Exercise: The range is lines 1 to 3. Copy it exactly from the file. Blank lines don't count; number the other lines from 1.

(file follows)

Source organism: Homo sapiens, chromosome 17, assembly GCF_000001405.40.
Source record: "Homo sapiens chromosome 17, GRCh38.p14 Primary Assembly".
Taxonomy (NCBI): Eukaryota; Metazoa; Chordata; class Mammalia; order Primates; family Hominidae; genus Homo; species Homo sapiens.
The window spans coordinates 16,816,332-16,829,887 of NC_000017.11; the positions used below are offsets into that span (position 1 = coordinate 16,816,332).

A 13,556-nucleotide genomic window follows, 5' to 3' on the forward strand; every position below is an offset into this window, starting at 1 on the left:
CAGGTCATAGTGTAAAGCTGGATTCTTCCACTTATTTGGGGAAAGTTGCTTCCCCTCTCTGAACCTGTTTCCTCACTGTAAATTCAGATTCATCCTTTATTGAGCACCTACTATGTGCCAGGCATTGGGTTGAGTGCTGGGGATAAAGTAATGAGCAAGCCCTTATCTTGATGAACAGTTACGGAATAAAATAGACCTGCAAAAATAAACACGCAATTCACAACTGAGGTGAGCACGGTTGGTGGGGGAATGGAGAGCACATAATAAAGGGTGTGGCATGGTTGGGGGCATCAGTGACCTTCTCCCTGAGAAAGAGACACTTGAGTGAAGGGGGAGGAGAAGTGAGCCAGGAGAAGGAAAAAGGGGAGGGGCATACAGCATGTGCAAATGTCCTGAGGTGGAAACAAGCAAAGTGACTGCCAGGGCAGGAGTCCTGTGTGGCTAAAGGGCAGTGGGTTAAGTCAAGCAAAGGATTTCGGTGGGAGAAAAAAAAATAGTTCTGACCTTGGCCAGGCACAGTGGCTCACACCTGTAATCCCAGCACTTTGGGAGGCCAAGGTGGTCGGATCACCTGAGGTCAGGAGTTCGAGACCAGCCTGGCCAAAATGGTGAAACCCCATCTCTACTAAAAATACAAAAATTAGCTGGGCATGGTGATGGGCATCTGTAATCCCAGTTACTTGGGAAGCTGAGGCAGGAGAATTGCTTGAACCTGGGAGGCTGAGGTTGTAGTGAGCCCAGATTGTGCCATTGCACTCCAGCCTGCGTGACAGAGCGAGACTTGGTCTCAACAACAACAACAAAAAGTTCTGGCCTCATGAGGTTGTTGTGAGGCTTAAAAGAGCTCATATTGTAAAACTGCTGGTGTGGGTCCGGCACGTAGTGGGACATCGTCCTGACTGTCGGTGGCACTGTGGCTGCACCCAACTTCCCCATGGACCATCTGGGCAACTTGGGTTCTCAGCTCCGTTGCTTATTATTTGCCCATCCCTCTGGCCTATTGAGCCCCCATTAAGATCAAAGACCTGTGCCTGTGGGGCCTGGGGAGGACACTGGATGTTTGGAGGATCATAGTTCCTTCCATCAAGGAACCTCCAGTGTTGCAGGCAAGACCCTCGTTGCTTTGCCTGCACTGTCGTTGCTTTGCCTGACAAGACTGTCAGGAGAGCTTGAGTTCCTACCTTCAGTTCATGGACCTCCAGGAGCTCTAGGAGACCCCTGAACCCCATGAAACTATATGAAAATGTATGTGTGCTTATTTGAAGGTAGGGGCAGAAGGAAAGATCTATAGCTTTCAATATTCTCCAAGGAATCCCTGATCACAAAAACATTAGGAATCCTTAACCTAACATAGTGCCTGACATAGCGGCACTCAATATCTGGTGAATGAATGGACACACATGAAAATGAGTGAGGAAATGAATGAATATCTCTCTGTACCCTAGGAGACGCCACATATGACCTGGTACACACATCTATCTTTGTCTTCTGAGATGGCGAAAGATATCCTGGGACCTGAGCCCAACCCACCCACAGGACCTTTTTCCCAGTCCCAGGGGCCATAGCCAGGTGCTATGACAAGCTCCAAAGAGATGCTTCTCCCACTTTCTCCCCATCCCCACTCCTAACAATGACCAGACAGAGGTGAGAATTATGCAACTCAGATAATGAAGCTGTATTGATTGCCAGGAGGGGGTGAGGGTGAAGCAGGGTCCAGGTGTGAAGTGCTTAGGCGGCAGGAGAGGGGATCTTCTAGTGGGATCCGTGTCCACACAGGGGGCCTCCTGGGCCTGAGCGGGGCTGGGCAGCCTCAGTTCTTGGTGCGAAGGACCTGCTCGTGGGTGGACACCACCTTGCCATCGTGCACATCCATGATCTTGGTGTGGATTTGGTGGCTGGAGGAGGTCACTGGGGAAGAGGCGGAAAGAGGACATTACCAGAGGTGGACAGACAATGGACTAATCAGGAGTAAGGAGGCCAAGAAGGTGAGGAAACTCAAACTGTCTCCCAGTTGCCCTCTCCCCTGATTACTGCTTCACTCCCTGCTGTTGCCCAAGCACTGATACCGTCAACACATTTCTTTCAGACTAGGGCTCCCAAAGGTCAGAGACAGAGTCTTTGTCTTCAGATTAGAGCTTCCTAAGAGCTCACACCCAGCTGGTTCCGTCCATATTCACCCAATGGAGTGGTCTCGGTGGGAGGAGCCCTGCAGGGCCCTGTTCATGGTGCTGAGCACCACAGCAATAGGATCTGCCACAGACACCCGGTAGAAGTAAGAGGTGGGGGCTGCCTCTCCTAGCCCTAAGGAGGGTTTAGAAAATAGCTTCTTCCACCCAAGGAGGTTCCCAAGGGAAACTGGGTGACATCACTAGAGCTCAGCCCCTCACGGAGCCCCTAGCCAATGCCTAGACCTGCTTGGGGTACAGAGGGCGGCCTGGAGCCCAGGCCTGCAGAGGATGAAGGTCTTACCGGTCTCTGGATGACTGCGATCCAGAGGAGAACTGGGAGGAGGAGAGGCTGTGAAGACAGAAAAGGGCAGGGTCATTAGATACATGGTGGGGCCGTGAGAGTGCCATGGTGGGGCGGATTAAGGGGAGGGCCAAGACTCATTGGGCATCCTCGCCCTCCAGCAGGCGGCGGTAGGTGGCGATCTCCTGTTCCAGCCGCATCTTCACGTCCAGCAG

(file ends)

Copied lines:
Source organism: Homo sapiens, chromosome 17, assembly GCF_000001405.40.
Source record: "Homo sapiens chromosome 17, GRCh38.p14 Primary Assembly".
Taxonomy (NCBI): Eukaryota; Metazoa; Chordata; class Mammalia; order Primates; family Hominidae; genus Homo; species Homo sapiens.